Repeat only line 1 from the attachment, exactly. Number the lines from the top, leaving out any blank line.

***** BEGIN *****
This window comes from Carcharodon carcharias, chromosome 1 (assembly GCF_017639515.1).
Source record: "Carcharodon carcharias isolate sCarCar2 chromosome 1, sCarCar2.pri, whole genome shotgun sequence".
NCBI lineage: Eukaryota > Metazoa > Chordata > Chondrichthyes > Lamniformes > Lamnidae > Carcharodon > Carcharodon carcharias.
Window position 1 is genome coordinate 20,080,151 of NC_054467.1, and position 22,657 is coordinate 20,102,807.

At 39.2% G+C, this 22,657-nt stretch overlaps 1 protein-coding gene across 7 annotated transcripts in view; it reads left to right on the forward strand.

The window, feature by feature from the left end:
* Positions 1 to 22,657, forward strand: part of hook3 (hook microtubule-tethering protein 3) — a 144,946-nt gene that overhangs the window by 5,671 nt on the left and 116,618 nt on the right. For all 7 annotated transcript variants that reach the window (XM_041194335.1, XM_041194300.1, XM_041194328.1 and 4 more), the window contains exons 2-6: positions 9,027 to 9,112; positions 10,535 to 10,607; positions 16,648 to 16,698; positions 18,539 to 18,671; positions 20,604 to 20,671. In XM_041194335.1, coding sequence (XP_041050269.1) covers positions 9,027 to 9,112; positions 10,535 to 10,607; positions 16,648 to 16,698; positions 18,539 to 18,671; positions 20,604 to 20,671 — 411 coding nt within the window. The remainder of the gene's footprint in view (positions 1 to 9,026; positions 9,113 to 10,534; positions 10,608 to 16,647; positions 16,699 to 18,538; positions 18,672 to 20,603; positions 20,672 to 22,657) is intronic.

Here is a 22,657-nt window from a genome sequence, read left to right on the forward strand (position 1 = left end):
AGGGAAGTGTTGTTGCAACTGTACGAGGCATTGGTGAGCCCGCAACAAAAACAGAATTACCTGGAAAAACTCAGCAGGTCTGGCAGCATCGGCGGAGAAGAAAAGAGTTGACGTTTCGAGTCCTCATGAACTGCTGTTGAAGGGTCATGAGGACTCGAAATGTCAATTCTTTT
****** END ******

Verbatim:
This window comes from Carcharodon carcharias, chromosome 1 (assembly GCF_017639515.1).